Getting Gates back will have the offense just about full-strength, minus sidelined TE Marcus Green of course. The defense will be missing a big part though as senior DT Jessie Bowman tore a quadriceps tendon late in the game and had surgery Sunday morning to end his season and State career. Croom spoke with Bowman yesterday and called him late Monday morning after speaking with media.
S Derek Pegues was knocked out of the game, literally, by a concussion on Alabama's last touchdown drive when he collided with teammate S Charles Mitchell. He might not practice Monday but should be ready in another day or two. "Everybody else we think we can plan on having for the ball game," Croom said. "Whether they practice today or not is to be determined."
The defense has gotten some good news. Senior MLB Jamar Chaney told the coach last week to have State begin the application for an extra year of eligibility (a medical ‘redshirt') for 2009. Chaney broke an ankle late in the opening game at Louisiana Tech, ending his senior season. Since then he has been weighing the choice of coming back for another college year or turning professional, with Croom asking for a decision by December.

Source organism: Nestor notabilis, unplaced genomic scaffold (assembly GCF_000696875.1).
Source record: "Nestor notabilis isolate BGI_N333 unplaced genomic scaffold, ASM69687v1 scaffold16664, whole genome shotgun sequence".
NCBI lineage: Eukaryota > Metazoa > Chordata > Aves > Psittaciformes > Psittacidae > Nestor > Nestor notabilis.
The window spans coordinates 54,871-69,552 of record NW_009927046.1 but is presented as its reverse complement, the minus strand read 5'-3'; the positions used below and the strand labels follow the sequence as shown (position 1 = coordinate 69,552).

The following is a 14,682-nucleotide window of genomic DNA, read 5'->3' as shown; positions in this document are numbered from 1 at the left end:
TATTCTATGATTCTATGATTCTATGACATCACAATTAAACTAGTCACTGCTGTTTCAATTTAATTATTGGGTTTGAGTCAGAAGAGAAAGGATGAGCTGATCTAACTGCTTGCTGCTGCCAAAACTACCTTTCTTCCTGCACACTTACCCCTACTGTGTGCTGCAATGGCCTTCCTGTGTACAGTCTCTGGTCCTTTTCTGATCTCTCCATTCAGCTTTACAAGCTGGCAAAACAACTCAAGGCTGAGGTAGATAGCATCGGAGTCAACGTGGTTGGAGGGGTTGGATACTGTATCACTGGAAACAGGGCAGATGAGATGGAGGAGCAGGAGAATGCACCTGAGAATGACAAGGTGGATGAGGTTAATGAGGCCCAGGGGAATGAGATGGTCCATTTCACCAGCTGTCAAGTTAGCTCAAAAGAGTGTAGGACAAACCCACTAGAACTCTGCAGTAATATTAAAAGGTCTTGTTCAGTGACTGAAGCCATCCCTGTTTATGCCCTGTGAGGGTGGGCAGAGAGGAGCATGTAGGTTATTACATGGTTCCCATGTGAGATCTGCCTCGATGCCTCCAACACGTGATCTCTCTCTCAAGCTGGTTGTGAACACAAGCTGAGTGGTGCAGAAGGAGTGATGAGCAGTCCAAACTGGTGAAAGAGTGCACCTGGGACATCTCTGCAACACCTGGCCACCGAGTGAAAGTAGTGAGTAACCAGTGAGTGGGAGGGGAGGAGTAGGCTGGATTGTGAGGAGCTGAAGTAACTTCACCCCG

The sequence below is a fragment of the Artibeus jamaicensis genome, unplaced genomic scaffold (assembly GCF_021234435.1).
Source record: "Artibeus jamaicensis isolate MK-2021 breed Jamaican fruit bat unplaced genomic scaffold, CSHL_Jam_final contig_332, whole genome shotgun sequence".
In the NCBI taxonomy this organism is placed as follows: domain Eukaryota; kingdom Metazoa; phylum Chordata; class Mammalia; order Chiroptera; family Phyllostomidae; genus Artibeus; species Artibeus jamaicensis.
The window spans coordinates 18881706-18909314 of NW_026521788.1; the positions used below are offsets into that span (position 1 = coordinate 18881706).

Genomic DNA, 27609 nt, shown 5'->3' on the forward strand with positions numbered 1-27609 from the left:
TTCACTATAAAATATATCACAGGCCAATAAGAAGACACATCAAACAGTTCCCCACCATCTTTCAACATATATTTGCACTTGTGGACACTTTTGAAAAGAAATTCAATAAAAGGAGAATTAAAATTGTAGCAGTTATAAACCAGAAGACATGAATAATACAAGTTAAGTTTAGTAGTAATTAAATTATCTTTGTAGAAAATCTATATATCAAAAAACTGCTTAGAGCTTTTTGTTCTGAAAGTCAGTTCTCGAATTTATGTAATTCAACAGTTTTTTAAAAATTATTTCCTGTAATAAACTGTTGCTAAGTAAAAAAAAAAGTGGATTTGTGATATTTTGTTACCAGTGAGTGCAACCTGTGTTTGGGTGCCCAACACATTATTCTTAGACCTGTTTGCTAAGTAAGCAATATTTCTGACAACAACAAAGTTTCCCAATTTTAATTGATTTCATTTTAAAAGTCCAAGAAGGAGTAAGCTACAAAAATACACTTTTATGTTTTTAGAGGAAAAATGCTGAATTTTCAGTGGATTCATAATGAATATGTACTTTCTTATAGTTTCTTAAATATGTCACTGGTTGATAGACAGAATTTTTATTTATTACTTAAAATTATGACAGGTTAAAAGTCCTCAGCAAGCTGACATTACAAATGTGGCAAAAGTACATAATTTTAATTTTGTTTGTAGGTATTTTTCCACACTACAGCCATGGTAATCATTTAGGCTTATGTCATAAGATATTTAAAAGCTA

"He and I were just talking the other day at practice, he said I've already made my decision to come back," Croom said. "I said I appreciated that he let me know, and I planned to announce it tomorrow, but since you asked today!..." State's staff did think Chaney would come back to re-prove himself to NFL scouts, but official word was welcome not just for 2009 lineup purposes—Croom said Chaney will go back to his natural position of outside linebacker—but for this winter's recruiting.
In fact, the recruiting process is very much on MSU minds even with two games left on the '08 schedule. "This recruiting year is absolutely critical for the future of this program," Croom said, "because we've had two good years in a row. Our first two years were not very good. We were on probation, we lost a lot of players which I knew we would when I came here, and the ability to get players, particularly quality SEC players, was extremely difficult. The last two years we've been able to do that, and we've got some quality players committed to us. And we have to maintain that class."
But between now and Signing Day there are two rivalry games to be played. Whether or not they impact recruiting is debatable; how success will influence attitudes at the end of the season, especially this one, is not.
"It's going to be real important we finish strong here and continue to prepare well," Croom said. "We've got two games left, two big ball games, people in the SEC West that we play every year. It's real important we finish strong. And I believe our kids will do that."